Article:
| || |
"White Trash Mom Handbook"
October 7, 2008 - Betsy Bethel
Last night, my husband told me one of his co-workers has a solution to our dilemma of getting Emma to stay in her bed at night: Whenever she comes in our room at night, scare her. Shout, growl, do whatever it takes to make her scamper back to her own room for refuge.
Yeah, like that would work. Not only would we have a youngster scared out of her wits, we'd have one scarred for life!
It reminded me of a solution that might be suggested by blogger Michelle Lamar, a.k.a. the White Trash Mom. Not that I disagree with everything this woman says. In fact, I like most of it — if not because she offers realistic solutions for today's stressed-out mom, but because she makes me laugh and feel better about my daily struggles. After all, she maintains in her new book, "The White Trash Mom Handbook," that all kids will need therapy for something in their childhood and that we moms should just get used to it.
I'm going to give my husband's pal a break and hope she was just kidding. In that case, the notion provides a sort-of twisted comic relief to a sleep situation that is growing more desperate by the night.
For more groan-inducing, guilty-pleasure reading, check out Michelle Lamar's blog (see link above) or her new book, "The White Trash Mom Handbook," which she co-wrote with her friend, Molly Wendland, alias The Tacky Princess.
Michelle is the quintessential White Trash Mom, which to her is not a derogatory moniker but instead encapsulaltes a mindset that is "the opposite of perfect," giving hope to all imperfect moms everywhere (yes, that means YOU & ME!). Molly is a reformed member of the Muffia, Michelle's borrowed term for the "mean and snobby mothers who are the adult bullies at the school your child attends."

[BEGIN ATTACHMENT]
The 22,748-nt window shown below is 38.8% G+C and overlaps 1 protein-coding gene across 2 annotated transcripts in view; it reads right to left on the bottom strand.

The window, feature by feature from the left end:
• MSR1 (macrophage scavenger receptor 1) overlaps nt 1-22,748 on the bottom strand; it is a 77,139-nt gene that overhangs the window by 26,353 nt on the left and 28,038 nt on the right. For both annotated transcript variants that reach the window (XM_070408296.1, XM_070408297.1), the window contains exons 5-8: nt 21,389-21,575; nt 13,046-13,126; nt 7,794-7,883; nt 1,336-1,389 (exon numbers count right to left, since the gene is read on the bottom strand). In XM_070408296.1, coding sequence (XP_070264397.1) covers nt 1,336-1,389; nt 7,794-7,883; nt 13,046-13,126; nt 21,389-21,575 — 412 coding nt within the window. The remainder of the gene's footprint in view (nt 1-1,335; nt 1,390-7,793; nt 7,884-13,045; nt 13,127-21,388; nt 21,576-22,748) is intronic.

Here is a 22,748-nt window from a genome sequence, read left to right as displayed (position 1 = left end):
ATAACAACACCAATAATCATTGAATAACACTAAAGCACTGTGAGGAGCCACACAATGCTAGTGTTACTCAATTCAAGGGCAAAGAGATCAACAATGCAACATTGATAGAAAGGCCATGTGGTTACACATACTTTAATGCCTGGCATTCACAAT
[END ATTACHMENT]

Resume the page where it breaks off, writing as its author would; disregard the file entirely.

In her chapter on The Muffia, Michelle writes: "The Muffia has far less to do with the external things like how you look, how you cook, what you wear, or how you fix your hair. It has to do with the inside stuff like being mean to other mothers (and sometimes even their children). Being a Muffy is about being hurtful and superficial. It's about upholding a totally bogus and stupid standard of perfection that is completely unrealistic and, ultimatley, damaging to the whole family."
I can think of a few Muffies, how about you?
The three overriding themes of the White Trash Mom, according to Michelle, are to trust yourself, work around the rules, and laugh. A WTM has a "hearty guffaw" that can't be missed. On that last score I am definitely guilty -- ask anyone who knows me.
Tips in her book range from how to "play the game" of parenting and school politics without sacrificing your sanity, how to get the most bang (recognition) for your volunteer buck (time put in), and what lies are perfectly acceptable to tell your kids (e.g., "Chuck E. Cheese is only open for birthdays").
As I read snippets from Michelle's book, I am dutifully shocked by some tenets of her philosophy. Cussing around your kids, letting them watch nighttime soaps and taking them to see the new Will Ferrell flick or horror movie ... ummmm, huh-uh.
Other things ring so true or are just that funny that I heartily guffaw:
-- According to Michelle, WTMs are known to pretend "it just happened," like a stain on a shirt or a small rip in a pair of pants, even though they just never got around to doing anything about the problem.
-- WTMs host sleepovers for their kids during which the kids' activities include trying to get the pug to pee in the toilet and making a fort out of the inflatable pool and Slip 'n' Slide that are still in the backyard even though it's February.
-- And my favorite: WTMs will never have a Pottery Barn home, no matter how many pieces of Pottery Barn furniture they buy. "If you are, in some fashion, holding on to the fantasy that you can have a perfectly appointed home and live with children, you need to wake up. Unless you have a full-time maid, butler, and perhaps a toxic cleanup specialist on your payroll, give up the fantasy, sister!"
No comments posted for this article.
Post a Comment